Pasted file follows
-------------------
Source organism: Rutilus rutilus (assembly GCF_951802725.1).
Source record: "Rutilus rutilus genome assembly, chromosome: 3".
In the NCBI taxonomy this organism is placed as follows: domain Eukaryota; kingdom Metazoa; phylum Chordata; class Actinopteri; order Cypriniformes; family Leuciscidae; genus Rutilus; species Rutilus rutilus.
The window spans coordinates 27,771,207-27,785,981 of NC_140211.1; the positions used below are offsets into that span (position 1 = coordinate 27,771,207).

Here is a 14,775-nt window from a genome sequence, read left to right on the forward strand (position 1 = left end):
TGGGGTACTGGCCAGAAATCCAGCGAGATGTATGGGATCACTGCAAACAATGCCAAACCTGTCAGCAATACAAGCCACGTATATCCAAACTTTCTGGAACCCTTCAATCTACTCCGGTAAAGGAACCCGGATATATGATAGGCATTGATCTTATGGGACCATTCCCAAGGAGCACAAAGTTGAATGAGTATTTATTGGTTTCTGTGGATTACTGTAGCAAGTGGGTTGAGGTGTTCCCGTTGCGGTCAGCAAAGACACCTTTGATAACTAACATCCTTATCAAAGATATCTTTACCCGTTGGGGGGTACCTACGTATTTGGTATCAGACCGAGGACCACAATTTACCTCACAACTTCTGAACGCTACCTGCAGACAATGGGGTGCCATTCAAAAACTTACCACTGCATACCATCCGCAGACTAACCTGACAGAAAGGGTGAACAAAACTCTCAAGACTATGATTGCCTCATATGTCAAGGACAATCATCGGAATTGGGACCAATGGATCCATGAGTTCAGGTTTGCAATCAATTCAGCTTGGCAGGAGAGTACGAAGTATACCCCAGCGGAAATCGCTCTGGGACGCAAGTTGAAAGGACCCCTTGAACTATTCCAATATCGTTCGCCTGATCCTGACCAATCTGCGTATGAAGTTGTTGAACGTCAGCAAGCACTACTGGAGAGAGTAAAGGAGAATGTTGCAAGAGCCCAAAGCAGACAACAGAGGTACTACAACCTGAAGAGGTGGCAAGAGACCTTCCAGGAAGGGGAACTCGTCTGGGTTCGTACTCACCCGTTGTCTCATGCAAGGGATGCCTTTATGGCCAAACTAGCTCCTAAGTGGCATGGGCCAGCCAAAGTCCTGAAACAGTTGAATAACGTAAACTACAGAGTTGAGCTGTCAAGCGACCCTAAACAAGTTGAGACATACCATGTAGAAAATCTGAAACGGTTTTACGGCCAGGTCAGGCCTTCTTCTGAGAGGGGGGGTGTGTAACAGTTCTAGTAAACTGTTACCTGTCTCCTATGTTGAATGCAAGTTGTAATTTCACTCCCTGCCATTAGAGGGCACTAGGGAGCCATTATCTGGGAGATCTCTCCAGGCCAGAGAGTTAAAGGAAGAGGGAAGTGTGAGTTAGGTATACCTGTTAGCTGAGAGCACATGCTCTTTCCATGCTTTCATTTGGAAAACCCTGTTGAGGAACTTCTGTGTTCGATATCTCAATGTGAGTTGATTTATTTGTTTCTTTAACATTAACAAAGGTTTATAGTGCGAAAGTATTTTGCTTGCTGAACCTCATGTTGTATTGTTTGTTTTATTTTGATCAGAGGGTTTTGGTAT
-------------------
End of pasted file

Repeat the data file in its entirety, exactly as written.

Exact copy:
Source organism: Rutilus rutilus (assembly GCF_951802725.1).
Source record: "Rutilus rutilus genome assembly, chromosome: 3".
In the NCBI taxonomy this organism is placed as follows: domain Eukaryota; kingdom Metazoa; phylum Chordata; class Actinopteri; order Cypriniformes; family Leuciscidae; genus Rutilus; species Rutilus rutilus.
The window spans coordinates 27,771,207-27,785,981 of NC_140211.1; the positions used below are offsets into that span (position 1 = coordinate 27,771,207).

Here is a 14,775-nt window from a genome sequence, read left to right on the forward strand (position 1 = left end):
TGGGGTACTGGCCAGAAATCCAGCGAGATGTATGGGATCACTGCAAACAATGCCAAACCTGTCAGCAATACAAGCCACGTATATCCAAACTTTCTGGAACCCTTCAATCTACTCCGGTAAAGGAACCCGGATATATGATAGGCATTGATCTTATGGGACCATTCCCAAGGAGCACAAAGTTGAATGAGTATTTATTGGTTTCTGTGGATTACTGTAGCAAGTGGGTTGAGGTGTTCCCGTTGCGGTCAGCAAAGACACCTTTGATAACTAACATCCTTATCAAAGATATCTTTACCCGTTGGGGGGTACCTACGTATTTGGTATCAGACCGAGGACCACAATTTACCTCACAACTTCTGAACGCTACCTGCAGACAATGGGGTGCCATTCAAAAACTTACCACTGCATACCATCCGCAGACTAACCTGACAGAAAGGGTGAACAAAACTCTCAAGACTATGATTGCCTCATATGTCAAGGACAATCATCGGAATTGGGACCAATGGATCCATGAGTTCAGGTTTGCAATCAATTCAGCTTGGCAGGAGAGTACGAAGTATACCCCAGCGGAAATCGCTCTGGGACGCAAGTTGAAAGGACCCCTTGAACTATTCCAATATCGTTCGCCTGATCCTGACCAATCTGCGTATGAAGTTGTTGAACGTCAGCAAGCACTACTGGAGAGAGTAAAGGAGAATGTTGCAAGAGCCCAAAGCAGACAACAGAGGTACTACAACCTGAAGAGGTGGCAAGAGACCTTCCAGGAAGGGGAACTCGTCTGGGTTCGTACTCACCCGTTGTCTCATGCAAGGGATGCCTTTATGGCCAAACTAGCTCCTAAGTGGCATGGGCCAGCCAAAGTCCTGAAACAGTTGAATAACGTAAACTACAGAGTTGAGCTGTCAAGCGACCCTAAACAAGTTGAGACATACCATGTAGAAAATCTGAAACGGTTTTACGGCCAGGTCAGGCCTTCTTCTGAGAGGGGGGGTGTGTAACAGTTCTAGTAAACTGTTACCTGTCTCCTATGTTGAATGCAAGTTGTAATTTCACTCCCTGCCATTAGAGGGCACTAGGGAGCCATTATCTGGGAGATCTCTCCAGGCCAGAGAGTTAAAGGAAGAGGGAAGTGTGAGTTAGGTATACCTGTTAGCTGAGAGCACATGCTCTTTCCATGCTTTCATTTGGAAAACCCTGTTGAGGAACTTCTGTGTTCGATATCTCAATGTGAGTTGATTTATTTGTTTCTTTAACATTAACAAAGGTTTATAGTGCGAAAGTATTTTGCTTGCTGAACCTCATGTTGTATTGTTTGTTTTATTTTGATCAGAGGGTTTTGGTAT